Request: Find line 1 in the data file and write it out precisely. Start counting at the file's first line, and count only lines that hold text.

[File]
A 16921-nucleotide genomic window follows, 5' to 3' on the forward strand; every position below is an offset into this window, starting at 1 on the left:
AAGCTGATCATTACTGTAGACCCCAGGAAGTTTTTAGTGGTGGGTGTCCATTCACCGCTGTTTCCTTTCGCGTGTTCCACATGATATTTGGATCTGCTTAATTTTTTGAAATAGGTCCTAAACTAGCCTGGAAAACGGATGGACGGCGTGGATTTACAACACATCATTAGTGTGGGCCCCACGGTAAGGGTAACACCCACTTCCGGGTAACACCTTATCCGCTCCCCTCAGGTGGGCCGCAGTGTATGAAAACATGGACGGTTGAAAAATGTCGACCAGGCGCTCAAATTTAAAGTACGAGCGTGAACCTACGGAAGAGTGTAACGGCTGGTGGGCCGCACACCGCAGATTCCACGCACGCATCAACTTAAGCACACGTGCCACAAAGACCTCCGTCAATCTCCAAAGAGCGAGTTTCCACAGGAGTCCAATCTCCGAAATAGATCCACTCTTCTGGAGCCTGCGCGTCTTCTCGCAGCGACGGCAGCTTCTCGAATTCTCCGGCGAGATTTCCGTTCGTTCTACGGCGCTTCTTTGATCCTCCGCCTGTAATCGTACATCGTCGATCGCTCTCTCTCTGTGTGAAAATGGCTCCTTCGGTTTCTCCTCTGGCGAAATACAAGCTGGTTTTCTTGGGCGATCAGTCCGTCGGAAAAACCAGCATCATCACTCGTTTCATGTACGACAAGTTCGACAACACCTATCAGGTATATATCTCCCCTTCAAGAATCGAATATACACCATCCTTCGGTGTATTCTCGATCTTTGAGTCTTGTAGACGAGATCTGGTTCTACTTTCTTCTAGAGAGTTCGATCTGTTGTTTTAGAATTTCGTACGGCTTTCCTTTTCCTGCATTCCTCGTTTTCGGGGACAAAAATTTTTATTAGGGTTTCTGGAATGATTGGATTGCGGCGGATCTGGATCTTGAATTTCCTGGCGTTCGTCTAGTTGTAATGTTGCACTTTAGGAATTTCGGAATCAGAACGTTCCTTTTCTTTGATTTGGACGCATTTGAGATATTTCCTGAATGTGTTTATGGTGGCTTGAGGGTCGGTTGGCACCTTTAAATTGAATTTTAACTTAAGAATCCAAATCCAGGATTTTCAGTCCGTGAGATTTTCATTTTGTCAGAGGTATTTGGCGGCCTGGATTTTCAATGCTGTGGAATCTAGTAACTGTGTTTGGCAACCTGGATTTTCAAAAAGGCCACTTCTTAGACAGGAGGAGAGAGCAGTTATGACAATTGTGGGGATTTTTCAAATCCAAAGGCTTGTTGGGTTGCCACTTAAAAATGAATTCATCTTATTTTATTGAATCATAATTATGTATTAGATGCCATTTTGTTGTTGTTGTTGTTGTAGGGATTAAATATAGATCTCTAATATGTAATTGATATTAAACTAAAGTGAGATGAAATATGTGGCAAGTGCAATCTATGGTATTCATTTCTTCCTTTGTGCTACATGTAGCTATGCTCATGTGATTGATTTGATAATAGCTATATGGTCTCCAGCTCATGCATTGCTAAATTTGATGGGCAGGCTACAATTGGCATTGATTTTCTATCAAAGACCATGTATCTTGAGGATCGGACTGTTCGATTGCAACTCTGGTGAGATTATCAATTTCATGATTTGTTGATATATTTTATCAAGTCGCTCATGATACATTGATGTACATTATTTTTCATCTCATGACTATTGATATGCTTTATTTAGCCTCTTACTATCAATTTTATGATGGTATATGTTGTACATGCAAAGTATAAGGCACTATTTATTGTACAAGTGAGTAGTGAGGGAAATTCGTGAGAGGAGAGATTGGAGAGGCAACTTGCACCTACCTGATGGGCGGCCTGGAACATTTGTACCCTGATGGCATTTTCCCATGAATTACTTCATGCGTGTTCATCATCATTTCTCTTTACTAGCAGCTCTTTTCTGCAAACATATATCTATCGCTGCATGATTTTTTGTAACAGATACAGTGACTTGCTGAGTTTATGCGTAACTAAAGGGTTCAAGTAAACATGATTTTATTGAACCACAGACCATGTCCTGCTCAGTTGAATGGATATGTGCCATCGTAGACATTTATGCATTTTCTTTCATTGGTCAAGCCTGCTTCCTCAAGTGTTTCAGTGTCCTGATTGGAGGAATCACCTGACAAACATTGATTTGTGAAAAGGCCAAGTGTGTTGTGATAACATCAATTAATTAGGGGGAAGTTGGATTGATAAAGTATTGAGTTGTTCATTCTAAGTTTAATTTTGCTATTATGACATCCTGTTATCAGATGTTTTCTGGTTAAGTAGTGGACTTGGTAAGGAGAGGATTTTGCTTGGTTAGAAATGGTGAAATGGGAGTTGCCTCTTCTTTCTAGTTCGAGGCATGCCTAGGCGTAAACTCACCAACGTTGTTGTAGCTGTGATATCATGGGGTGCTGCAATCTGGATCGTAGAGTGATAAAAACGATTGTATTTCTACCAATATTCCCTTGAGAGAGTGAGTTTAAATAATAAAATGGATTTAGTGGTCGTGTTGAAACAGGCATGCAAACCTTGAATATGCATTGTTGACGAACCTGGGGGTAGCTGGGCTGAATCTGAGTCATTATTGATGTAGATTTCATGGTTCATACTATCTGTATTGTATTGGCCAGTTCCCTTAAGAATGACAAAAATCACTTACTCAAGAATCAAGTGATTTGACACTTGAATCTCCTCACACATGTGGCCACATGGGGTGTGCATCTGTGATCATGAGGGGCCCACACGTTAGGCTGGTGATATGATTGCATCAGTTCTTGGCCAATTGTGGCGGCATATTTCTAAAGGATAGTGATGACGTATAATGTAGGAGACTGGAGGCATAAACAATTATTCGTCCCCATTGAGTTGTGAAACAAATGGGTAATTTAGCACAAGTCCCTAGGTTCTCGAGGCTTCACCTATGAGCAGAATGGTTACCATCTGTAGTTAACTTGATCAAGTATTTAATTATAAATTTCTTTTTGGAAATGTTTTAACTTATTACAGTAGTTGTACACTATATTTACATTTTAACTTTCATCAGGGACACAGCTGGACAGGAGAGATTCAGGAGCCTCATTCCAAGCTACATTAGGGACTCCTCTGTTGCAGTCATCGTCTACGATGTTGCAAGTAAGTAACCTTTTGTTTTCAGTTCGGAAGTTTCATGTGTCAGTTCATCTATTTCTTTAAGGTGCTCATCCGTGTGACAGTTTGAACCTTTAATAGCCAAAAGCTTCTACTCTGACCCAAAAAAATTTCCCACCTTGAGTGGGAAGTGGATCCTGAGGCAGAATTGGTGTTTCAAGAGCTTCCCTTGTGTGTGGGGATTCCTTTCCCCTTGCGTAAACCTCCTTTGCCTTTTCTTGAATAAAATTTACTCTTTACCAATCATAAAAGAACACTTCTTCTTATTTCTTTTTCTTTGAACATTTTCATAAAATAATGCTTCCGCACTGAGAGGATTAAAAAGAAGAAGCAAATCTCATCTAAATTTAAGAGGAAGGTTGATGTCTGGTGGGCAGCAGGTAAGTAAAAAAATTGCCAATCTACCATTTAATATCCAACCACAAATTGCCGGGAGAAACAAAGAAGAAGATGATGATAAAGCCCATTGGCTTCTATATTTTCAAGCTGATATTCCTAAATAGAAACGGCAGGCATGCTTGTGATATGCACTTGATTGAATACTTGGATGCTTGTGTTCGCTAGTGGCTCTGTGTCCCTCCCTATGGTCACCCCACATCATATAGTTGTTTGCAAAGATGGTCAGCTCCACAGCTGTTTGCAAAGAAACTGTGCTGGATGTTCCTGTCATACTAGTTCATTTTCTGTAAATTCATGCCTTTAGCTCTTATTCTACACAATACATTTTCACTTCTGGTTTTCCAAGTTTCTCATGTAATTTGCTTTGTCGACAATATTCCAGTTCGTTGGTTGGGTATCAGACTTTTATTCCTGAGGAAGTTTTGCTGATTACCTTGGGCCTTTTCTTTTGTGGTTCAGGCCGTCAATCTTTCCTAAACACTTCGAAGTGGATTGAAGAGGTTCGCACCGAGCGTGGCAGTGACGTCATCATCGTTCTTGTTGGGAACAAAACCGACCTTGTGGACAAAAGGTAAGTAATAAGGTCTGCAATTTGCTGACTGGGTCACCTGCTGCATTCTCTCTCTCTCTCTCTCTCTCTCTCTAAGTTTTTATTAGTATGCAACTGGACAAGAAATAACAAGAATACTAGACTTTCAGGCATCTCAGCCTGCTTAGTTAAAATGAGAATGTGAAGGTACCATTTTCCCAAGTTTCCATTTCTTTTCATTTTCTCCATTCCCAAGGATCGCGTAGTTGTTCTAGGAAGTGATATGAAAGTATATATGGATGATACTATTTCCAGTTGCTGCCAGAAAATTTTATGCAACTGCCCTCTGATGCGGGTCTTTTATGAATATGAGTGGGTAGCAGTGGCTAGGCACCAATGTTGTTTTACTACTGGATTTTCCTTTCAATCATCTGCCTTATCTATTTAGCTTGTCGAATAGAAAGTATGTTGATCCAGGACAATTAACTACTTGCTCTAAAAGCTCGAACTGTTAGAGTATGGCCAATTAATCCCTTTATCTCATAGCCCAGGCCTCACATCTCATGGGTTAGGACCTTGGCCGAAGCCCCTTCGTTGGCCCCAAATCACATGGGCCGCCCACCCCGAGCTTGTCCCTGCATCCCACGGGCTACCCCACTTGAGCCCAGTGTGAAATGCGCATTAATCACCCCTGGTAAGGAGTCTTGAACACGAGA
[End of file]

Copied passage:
A 16921-nucleotide genomic window follows, 5' to 3' on the forward strand; every position below is an offset into this window, starting at 1 on the left: